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Published by the American Society of Agricultural and Biological Engineers, St. Joseph, Michigan

Citation:  Pp. 26-32 in Total Maximum Daily Load (TMDL) Environmental Regulations: Proceedings of the March 11-13, 2002 Conference, (Fort Worth, Texas, USA)  701P0102.(doi:10.13031/2013.7525)
Authors:   Thomas E. Davenport, Lyn Kirschner
Keywords:   Total Maximum Daily Load (TMDL), agricultural nonpoint source (NPS) pollution, landscape approach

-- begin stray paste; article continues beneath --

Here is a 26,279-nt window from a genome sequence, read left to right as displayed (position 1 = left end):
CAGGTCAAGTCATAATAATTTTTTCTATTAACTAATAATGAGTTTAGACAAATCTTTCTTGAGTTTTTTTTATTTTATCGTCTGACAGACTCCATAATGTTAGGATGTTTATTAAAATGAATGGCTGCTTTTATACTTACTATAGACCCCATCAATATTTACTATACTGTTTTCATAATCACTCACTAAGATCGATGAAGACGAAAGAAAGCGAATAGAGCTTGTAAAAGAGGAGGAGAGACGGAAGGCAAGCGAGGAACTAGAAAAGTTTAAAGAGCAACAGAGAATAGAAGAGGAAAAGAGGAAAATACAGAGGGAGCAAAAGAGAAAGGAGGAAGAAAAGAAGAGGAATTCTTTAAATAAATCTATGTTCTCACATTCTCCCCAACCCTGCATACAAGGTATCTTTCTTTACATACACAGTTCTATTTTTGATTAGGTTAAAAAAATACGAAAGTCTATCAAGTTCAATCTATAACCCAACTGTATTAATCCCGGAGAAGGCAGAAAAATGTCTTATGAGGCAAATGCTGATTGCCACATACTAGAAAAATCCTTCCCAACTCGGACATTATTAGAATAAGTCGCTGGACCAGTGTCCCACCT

States report that about 40 percent of the waters they assessed, do not meet water quality goals. About half of the nation's more than 2,000 major water bodies have serious or moderate water quality problems. There are a multitude of anthropogenic sources of sediment that are likely to enter and degrade our nation's water resources. Agriculture in its several forms is by far the largest generator of pollutants. The present approach of addressing agricultural pollutant sources on a site-by-site basis has not been totally effective and in a number of cases has resulted in further degradation downstream. Most programs used to control agricultural nonpoint source pollution are modeled after the traditional agricultural stewardship efforts that focus on infield best management practices based on a land managers interest and operational constraints. An approach that integrates the spatial juxtaposition and dynamic interaction between potential pollutant generation and movement with agricultural management is needed to comprehensively addressing water quality concerns. This approach must include a combination of activities that promote the prevention, mitigation and treatment of agricultural pollution. To enhance the effectiveness of the landscape approach a new way to prioritize areas within the landscape needs to be adopted that is based upon site-specific conditions and takes in to account the potential for causing off-site impacts. Utilizing the landscape approach and this new prioritization process together, we can focus available resources and implement effective strategies to solve agricultural related problems. This paper will a present a landscape approach to agricultural management on a watershed basis to implement an approved TMDL.

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